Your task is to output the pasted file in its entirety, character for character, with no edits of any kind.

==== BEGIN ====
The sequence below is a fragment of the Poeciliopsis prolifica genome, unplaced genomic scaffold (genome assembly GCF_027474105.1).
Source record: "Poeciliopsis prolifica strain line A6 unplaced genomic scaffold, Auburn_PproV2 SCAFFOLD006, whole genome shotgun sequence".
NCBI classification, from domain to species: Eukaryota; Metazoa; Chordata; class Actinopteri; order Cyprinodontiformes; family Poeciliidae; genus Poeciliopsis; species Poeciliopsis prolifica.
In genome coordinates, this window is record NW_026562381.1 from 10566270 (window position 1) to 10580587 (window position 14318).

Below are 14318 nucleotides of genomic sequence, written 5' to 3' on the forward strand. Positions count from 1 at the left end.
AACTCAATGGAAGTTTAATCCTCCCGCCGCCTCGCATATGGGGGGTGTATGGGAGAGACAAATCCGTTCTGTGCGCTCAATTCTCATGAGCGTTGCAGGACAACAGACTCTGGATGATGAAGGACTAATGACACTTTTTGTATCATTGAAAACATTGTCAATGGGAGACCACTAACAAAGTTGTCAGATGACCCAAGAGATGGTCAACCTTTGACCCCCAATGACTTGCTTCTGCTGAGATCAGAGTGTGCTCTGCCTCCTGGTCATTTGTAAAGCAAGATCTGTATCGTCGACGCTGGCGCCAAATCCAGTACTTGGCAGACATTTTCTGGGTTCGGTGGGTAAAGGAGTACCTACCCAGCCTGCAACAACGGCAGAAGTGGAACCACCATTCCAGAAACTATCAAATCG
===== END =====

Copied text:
The sequence below is a fragment of the Poeciliopsis prolifica genome, unplaced genomic scaffold (genome assembly GCF_027474105.1).
Source record: "Poeciliopsis prolifica strain line A6 unplaced genomic scaffold, Auburn_PproV2 SCAFFOLD006, whole genome shotgun sequence".
NCBI classification, from domain to species: Eukaryota; Metazoa; Chordata; class Actinopteri; order Cyprinodontiformes; family Poeciliidae; genus Poeciliopsis; species Poeciliopsis prolifica.
In genome coordinates, this window is record NW_026562381.1 from 10566270 (window position 1) to 10580587 (window position 14318).

Below are 14318 nucleotides of genomic sequence, written 5' to 3' on the forward strand. Positions count from 1 at the left end.
AACTCAATGGAAGTTTAATCCTCCCGCCGCCTCGCATATGGGGGGTGTATGGGAGAGACAAATCCGTTCTGTGCGCTCAATTCTCATGAGCGTTGCAGGACAACAGACTCTGGATGATGAAGGACTAATGACACTTTTTGTATCATTGAAAACATTGTCAATGGGAGACCACTAACAAAGTTGTCAGATGACCCAAGAGATGGTCAACCTTTGACCCCCAATGACTTGCTTCTGCTGAGATCAGAGTGTGCTCTGCCTCCTGGTCATTTGTAAAGCAAGATCTGTATCGTCGACGCTGGCGCCAAATCCAGTACTTGGCAGACATTTTCTGGGTTCGGTGGGTAAAGGAGTACCTACCCAGCCTGCAACAACGGCAGAAGTGGAACCACCATTCCAGAAACTATCAAATCG